David Fiske is the new secretary of the board of directors of the United Way of the National Capital Area. An item in the March 1 Metro in Brief column had an incorrect title. (Published 3/6/03)
Banker Named United Way's Board Chief United Way of the National Capital Area said yesterday that its new board chairman will be William Couper, president of the Washington area Bank of America. Couper had been interim board chairman since the new United Way board of directors took office in early January after the previous board was dismantled following months of controversy over the organization's finances.
Also at yesterday's board of director's meeting, the 21-member board chose Alexandria lawyer David Fiske as vice chairman. Chairs of new committees of the all-volunteer board were also named: Financial management guru Ric Edelman will head the development committee, a new fundraising panel for the organization; and Gerald Kauvar, special assistant to the president at George Washington University, will chair the ethics committee.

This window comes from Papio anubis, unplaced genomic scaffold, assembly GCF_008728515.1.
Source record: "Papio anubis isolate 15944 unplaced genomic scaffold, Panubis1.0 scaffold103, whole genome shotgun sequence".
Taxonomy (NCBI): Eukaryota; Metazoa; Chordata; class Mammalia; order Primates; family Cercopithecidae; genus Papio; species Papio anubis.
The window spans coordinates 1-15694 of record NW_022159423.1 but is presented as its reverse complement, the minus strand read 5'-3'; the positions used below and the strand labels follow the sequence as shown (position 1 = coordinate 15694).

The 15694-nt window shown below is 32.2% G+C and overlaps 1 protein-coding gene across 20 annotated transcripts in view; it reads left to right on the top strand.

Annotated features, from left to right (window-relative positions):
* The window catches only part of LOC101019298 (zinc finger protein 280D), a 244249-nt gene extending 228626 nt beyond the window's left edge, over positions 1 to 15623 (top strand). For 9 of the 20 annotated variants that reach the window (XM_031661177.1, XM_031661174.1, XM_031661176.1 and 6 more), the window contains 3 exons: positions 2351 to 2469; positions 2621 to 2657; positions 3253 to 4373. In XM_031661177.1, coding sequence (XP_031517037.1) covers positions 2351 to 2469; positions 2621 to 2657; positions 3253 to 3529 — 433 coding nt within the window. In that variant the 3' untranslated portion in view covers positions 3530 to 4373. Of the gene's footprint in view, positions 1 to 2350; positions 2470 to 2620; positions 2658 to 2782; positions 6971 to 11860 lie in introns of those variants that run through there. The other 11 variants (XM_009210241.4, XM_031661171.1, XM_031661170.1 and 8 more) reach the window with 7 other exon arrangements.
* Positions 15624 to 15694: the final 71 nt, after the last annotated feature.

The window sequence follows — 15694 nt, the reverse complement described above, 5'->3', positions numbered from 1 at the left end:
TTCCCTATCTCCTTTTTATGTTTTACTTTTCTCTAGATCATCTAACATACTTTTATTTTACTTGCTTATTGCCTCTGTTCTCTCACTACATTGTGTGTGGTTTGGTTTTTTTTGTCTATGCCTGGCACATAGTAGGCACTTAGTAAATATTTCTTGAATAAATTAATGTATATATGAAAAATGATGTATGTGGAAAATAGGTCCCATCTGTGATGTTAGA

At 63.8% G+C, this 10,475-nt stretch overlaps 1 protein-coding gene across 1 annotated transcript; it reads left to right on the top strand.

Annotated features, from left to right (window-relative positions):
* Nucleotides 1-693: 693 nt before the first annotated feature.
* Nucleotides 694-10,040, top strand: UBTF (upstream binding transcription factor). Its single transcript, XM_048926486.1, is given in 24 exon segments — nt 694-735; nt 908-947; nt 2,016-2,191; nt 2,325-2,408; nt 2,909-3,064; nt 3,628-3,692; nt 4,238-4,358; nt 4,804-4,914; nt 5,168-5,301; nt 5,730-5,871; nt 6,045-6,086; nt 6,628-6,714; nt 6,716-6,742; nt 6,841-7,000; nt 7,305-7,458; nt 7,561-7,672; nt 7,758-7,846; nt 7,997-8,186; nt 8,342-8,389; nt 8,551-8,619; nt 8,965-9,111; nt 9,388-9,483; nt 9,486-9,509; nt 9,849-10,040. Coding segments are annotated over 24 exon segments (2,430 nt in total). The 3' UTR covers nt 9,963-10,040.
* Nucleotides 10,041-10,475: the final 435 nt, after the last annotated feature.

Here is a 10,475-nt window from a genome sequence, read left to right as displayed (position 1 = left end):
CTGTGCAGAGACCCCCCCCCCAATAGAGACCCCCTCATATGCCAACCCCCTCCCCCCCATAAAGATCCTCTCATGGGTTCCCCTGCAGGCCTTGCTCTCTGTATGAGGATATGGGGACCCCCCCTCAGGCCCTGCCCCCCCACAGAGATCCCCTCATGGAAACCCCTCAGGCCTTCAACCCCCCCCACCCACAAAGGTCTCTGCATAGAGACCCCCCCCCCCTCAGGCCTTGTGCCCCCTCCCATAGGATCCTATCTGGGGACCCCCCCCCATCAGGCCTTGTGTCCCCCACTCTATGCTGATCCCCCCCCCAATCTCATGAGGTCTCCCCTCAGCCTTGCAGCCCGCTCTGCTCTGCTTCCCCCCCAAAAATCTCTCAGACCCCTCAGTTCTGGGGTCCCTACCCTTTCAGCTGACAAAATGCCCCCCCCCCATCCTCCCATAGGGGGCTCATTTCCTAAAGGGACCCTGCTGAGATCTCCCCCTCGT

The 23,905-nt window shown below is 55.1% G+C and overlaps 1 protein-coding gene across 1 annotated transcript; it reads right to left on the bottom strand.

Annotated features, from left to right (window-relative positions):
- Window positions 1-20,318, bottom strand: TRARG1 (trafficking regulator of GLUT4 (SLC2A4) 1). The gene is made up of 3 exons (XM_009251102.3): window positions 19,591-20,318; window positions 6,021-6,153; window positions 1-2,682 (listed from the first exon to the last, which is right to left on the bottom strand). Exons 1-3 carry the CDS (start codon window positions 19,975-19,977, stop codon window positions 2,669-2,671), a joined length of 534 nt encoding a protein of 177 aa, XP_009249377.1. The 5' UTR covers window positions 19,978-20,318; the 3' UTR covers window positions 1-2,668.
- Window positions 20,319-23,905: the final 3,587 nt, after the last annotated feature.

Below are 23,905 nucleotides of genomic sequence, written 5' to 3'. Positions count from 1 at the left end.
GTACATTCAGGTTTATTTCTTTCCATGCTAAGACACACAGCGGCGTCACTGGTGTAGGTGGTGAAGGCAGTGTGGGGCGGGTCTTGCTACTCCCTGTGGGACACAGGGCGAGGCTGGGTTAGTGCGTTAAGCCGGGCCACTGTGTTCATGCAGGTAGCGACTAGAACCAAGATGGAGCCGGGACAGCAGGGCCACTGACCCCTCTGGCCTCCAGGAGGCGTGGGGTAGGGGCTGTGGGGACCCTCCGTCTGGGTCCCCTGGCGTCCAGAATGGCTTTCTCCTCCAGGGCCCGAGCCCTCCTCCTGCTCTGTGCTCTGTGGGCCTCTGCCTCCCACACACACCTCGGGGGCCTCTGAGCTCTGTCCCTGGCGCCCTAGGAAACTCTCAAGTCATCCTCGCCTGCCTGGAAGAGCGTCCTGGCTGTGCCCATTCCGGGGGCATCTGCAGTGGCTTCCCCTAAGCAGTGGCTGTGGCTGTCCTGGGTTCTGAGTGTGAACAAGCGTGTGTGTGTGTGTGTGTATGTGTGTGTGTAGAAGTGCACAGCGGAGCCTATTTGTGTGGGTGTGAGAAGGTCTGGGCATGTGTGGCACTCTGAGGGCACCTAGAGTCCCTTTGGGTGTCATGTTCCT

Bias Lawsuit Against Sodexho Advances A federal appeals court in Washington ruled this week that a class-action race discrimination suit against Sodexho Inc., a Gaithersburg-based food service company and one of the nation's largest employers, can proceed toward trial.
The three-judge panel of the U.S. Court of Appeals for the D.C. Circuit unanimously rejected the company's appeal of a lower-court ruling that certified a lawsuit brought by a group of black managers as a class-action case. That ruling, by U.S. District Judge Ellen Segal Huvelle, meant that the suit applied to all black managers in the nationwide company of more than 100,000 employees.